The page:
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Rheumatoid arthritis drugs during pregnancy may not increase a child’s risk of infection — study
AFP Relaxnews / 03:24 PM May 20, 2018
New Canadian research suggests that taking certain rheumatoid arthritis (RA) drugs during pregnancy does not increase the risk of serious infections in children, as had been suspected.
Carried out by researchers at McGill University, the study looked at the effect of tumor necrosis factor inhibitors (TNFis), which are used to treat RA and are transported across the placenta, on a child’s risk of serious infection.
As these drugs may cause immunosuppression, it is thought that they may lower young children’s ability to fight infections, which are the leading cause of mortality in children under 5 years in North America.
However, data on how using these drugs during pregnancy influences this risk is limited.
For the new research the team looked at data from 2,989 American children born to women with rheumatoid arthritis and a randomly selected group of 14,596 children who acted as a control group.
The researchers defined the women as having been exposed to TNFi if they had filled at least one prescription during pregnancy.
The results showed that the percentage of serious infections in children with no TNFi exposure was similar to the control group, 2.0 percent and 1.9 percent, respectively. The percentage of serious infections among children with TNFi exposure was higher, at 3.2 percent.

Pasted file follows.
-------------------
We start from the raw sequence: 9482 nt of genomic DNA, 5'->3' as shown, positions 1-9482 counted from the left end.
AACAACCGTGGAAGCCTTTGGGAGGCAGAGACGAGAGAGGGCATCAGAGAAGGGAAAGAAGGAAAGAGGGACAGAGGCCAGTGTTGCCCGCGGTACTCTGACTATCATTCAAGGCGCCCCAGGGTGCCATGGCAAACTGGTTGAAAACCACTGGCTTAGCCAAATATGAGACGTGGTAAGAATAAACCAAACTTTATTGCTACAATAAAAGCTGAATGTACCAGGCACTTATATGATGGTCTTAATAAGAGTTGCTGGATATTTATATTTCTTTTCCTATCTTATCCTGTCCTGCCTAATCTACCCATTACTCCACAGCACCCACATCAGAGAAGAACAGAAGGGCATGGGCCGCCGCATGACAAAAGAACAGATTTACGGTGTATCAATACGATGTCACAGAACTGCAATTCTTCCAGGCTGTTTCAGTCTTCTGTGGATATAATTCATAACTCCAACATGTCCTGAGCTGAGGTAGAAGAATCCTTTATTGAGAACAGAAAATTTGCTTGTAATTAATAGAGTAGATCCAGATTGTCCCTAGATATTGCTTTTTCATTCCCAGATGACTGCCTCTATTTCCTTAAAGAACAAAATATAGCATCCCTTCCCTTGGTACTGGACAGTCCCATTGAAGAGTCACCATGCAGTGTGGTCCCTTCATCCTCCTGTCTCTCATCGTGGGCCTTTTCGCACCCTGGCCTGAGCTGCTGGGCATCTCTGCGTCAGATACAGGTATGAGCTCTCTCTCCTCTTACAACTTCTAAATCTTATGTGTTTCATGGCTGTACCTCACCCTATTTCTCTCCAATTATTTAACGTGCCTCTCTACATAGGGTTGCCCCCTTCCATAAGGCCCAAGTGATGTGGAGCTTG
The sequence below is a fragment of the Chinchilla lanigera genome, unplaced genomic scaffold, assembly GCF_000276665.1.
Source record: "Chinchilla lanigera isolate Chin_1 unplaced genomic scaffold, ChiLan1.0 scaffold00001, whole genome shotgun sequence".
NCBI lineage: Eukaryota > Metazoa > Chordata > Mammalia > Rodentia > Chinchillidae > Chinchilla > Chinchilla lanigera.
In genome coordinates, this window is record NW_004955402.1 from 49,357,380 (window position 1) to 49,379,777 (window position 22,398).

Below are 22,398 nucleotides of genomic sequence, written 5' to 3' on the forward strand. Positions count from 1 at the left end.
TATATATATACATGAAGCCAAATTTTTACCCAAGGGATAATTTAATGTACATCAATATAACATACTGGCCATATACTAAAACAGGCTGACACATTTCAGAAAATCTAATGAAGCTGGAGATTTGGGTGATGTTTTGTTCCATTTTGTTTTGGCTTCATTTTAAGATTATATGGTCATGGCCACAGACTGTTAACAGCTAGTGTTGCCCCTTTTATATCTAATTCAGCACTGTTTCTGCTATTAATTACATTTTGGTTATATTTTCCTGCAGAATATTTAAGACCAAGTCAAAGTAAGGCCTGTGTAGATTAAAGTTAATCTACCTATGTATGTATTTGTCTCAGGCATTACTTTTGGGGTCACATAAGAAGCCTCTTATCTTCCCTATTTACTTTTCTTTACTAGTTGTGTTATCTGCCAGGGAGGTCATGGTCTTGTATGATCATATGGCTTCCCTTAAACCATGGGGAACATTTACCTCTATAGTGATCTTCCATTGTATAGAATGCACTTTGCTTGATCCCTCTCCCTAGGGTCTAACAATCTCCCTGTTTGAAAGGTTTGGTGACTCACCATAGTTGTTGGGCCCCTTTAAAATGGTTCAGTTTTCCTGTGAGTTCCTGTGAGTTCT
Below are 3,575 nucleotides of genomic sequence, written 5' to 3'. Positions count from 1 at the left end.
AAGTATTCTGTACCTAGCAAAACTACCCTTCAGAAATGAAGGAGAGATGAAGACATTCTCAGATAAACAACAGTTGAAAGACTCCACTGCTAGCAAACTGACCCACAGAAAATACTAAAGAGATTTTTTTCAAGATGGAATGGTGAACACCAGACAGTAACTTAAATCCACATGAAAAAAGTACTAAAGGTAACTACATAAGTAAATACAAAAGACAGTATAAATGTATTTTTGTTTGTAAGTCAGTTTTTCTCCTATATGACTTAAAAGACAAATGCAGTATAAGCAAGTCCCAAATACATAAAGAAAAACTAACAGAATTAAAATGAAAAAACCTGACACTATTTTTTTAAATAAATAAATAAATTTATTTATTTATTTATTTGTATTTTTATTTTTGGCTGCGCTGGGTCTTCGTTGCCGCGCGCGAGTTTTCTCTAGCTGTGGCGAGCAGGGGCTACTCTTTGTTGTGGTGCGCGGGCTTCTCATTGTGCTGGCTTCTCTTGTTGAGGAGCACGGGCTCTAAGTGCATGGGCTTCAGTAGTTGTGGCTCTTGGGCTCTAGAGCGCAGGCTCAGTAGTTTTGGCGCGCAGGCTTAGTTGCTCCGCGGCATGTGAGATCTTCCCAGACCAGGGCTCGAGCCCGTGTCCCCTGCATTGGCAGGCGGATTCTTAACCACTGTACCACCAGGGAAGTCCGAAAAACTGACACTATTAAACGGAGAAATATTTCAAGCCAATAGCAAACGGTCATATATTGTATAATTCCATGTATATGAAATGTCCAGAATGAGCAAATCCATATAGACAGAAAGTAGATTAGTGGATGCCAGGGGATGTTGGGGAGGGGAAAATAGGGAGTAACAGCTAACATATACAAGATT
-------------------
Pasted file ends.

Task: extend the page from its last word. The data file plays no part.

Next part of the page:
However, after adjusting the results for influencing factors such as maternal demographics, pregnancy complications, and medications, the researchers were unable to find an increased risk of serious infections in the children exposed to TNFis versus those who were unexposed and the control children.
“Our study provides new evidence to counsel RA women contemplating pregnancy,” commented co-author Évelyne Vinet. “Within the largest cohort of RA offspring exposed to TNFis ever assembled, we did not observe a marked excess risk for serious infections versus unexposed RA offspring and children from the general population.”
Dr. Vinet added that the findings are potentially encouraging for women with RA who are or are trying to become pregnant, although she stressed that further research is needed and until the current recommendations should be followed when treating women during pregnancy.
The European League Against Rheumatism recommends discontinuing infliximab and adalimumab before 20 weeks of gestation and etanercept before 31 to 32 weeks to minimize the risk of infections in offspring, while certolizumab can be continued throughout pregnancy.
The results were published in the journal Arthritis & Rheumatology. JB